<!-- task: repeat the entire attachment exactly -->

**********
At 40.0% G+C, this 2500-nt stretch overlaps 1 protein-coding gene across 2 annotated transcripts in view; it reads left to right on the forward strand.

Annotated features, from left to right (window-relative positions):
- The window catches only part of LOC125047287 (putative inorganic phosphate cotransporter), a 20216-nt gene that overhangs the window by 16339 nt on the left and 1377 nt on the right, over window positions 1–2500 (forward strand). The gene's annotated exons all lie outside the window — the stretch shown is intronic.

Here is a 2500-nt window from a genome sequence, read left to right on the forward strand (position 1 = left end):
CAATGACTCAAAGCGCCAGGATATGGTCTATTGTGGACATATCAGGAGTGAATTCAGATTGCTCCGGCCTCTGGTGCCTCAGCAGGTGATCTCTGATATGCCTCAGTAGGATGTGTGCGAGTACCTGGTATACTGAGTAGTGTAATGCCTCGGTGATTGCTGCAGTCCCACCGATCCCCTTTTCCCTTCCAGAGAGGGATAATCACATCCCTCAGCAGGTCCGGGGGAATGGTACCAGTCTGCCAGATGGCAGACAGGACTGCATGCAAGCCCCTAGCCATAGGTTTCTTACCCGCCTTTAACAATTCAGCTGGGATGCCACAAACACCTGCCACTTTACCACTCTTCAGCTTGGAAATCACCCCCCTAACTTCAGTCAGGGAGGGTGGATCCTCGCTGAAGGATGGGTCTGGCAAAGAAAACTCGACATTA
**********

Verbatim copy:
At 40.0% G+C, this 2500-nt stretch overlaps 1 protein-coding gene across 2 annotated transcripts in view; it reads left to right on the forward strand.

Annotated features, from left to right (window-relative positions):
- The window catches only part of LOC125047287 (putative inorganic phosphate cotransporter), a 20216-nt gene that overhangs the window by 16339 nt on the left and 1377 nt on the right, over window positions 1–2500 (forward strand). The gene's annotated exons all lie outside the window — the stretch shown is intronic.

Here is a 2500-nt window from a genome sequence, read left to right on the forward strand (position 1 = left end):
CAATGACTCAAAGCGCCAGGATATGGTCTATTGTGGACATATCAGGAGTGAATTCAGATTGCTCCGGCCTCTGGTGCCTCAGCAGGTGATCTCTGATATGCCTCAGTAGGATGTGTGCGAGTACCTGGTATACTGAGTAGTGTAATGCCTCGGTGATTGCTGCAGTCCCACCGATCCCCTTTTCCCTTCCAGAGAGGGATAATCACATCCCTCAGCAGGTCCGGGGGAATGGTACCAGTCTGCCAGATGGCAGACAGGACTGCATGCAAGCCCCTAGCCATAGGTTTCTTACCCGCCTTTAACAATTCAGCTGGGATGCCACAAACACCTGCCACTTTACCACTCTTCAGCTTGGAAATCACCCCCCTAACTTCAGTCAGGGAGGGTGGATCCTCGCTGAAGGATGGGTCTGGCAAAGAAAACTCGACATTA